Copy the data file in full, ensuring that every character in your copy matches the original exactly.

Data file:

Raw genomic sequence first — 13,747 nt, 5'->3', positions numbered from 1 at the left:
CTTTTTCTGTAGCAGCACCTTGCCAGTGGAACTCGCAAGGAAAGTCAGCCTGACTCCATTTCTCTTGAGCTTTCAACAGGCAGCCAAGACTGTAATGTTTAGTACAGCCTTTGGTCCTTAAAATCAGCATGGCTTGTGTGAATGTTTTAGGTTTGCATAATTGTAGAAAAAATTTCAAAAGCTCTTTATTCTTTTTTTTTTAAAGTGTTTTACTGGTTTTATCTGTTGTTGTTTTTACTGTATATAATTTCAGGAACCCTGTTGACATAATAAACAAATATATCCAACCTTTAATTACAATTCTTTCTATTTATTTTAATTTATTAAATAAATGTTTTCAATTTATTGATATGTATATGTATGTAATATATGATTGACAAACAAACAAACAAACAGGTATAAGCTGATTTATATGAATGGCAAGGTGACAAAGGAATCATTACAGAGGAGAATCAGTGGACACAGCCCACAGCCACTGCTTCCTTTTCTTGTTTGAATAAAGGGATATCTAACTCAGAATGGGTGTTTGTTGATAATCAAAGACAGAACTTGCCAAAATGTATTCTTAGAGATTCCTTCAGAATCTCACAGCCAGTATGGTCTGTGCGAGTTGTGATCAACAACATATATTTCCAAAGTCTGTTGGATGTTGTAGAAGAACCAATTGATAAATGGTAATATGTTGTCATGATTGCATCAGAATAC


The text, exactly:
Raw genomic sequence first — 13,747 nt, 5'->3', positions numbered from 1 at the left:
CTTTTTCTGTAGCAGCACCTTGCCAGTGGAACTCGCAAGGAAAGTCAGCCTGACTCCATTTCTCTTGAGCTTTCAACAGGCAGCCAAGACTGTAATGTTTAGTACAGCCTTTGGTCCTTAAAATCAGCATGGCTTGTGTGAATGTTTTAGGTTTGCATAATTGTAGAAAAAATTTCAAAAGCTCTTTATTCTTTTTTTTTTAAAGTGTTTTACTGGTTTTATCTGTTGTTGTTTTTACTGTATATAATTTCAGGAACCCTGTTGACATAATAAACAAATATATCCAACCTTTAATTACAATTCTTTCTATTTATTTTAATTTATTAAATAAATGTTTTCAATTTATTGATATGTATATGTATGTAATATATGATTGACAAACAAACAAACAAACAGGTATAAGCTGATTTATATGAATGGCAAGGTGACAAAGGAATCATTACAGAGGAGAATCAGTGGACACAGCCCACAGCCACTGCTTCCTTTTCTTGTTTGAATAAAGGGATATCTAACTCAGAATGGGTGTTTGTTGATAATCAAAGACAGAACTTGCCAAAATGTATTCTTAGAGATTCCTTCAGAATCTCACAGCCAGTATGGTCTGTGCGAGTTGTGATCAACAACATATATTTCCAAAGTCTGTTGGATGTTGTAGAAGAACCAATTGATAAATGGTAATATGTTGTCATGATTGCATCAGAATAC